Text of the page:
“The polls, data, punditry, and prognostications stated categorically that Trump would never win the presidency. After all, virtually every pundit on CNN assured voters Hillary Clinton would win the election. With every editorial and opinion piece in The New York Times endorsing Clinton, and with every CNN panelist laughing at Trump’s bizarre style of communication, the Frankenstein presidency grew stronger.

Donald Trump loves being the antagonist in a media slugfest, in the same manner professional wrestling needs a villain.

Trump is the foil to the overtly disingenuous and deceitful politicians of the world. No doubt, Trump is disingenuous and deceitful, but he doesn’t hide these traits; he’s completely honest with his faults, even proud of them. He won’t deny that he hates his enemies and loves his friends. Everything is either good, bad, or needs to become great again. Rather than focus on policy and report the facts, CNN and The New York Times reveled in their newfound toy. They wanted to bully Trump, the schoolyard bully, but in the process elevated the reality show star. In the end, the media bullies were kicked around by a stronger bully, who knew how to manipulate their hatred of him.

Trump was a cash cow to CNN and The New York Times and as they put their weight behind Clinton, the giants laughed at the orange billionaire with funny hair.  The two behemoths incessantly mocked Trump; prodding him to entertain viewers and readership with more Tweets and violent rallies.”

[extract from “CNN and The New York Times Created Trump. Now Trump is Banning Them” by published on Counter Propa]

Although Trump won the presidential election as Republican Party candidate, Trump was never the Party’s favorite. The list of notable Republicans and conservatives who opposed Trump is too long to list here. What probably upset them the most was that Trump took the Republican Party’s purest ideology and he gave it exposure, exalted it and made it plain and simple for the ordinary “person in the street”. In doing this, he made the old, traditional Republicans squirm with embarrassment to hear the less savory aspects of American conservatism laid bare before the world. Trump made few friends and many enemies in the Republican establishment but “the people” loved it. In fact, it often appeared that Trump was being deliberately controversial to gain the widest amount of exposure and get the attention of the people. He’s an individualist and he doesn’t follow orders. He’s the Boss and he will not let anyone forget it. Trump, the man himself and what he said and what he promised to do, resonated well with disgruntled, conservative Americans far more than the other more traditional Republican Party candidates.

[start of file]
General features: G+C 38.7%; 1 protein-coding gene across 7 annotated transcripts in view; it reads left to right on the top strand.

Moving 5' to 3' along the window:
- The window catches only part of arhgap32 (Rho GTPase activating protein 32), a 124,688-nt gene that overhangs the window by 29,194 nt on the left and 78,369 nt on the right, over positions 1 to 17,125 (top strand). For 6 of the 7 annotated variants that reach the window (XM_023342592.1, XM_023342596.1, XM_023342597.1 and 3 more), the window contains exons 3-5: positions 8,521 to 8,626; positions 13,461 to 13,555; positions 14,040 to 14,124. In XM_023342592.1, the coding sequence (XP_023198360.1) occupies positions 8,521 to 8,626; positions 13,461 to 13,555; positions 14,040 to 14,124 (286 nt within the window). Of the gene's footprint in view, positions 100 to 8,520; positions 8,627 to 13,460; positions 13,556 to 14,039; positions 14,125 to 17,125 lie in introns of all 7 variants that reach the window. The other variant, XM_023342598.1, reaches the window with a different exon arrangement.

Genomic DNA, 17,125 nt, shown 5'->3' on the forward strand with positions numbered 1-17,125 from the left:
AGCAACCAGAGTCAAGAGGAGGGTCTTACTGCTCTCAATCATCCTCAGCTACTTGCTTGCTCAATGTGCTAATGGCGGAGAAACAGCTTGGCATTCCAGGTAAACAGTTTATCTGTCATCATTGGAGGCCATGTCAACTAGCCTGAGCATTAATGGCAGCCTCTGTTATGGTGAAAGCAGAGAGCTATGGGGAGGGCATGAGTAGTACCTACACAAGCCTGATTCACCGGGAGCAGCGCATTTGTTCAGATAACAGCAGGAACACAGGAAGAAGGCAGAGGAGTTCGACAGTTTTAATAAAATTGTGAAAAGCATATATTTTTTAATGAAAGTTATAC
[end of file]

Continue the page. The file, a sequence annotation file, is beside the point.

And the people voted for him.

Now we can argue the toss endlessly about who got the most votes and whether the Russians meddled in the elections and who really should have been president. Needless to say, when all was said and done, Donald Trump, the arch-populist menace, was declared the winner. Of his being a potential menace there is no doubt. Did he use many populist tactics and positions to appeal to the voters? It often looked like this was the case.

But are Trump’s real political positions populist? Nope, I don’t think so. He proposes to alleviate unemployment by building roads and bridges. This is the way the Pyramids were built – was the Pharaoh a “populist”? I doubt it.

Even the experts are divided on this issue. In the end, the best they can come up is to create a new term for the new phenomenon – “Trumpism”.

But it is not really populism that I wish to discuss. I sense that something more profound than mere populism is occurring and it is starting to have a major affect on the political landscape, at least in the USA.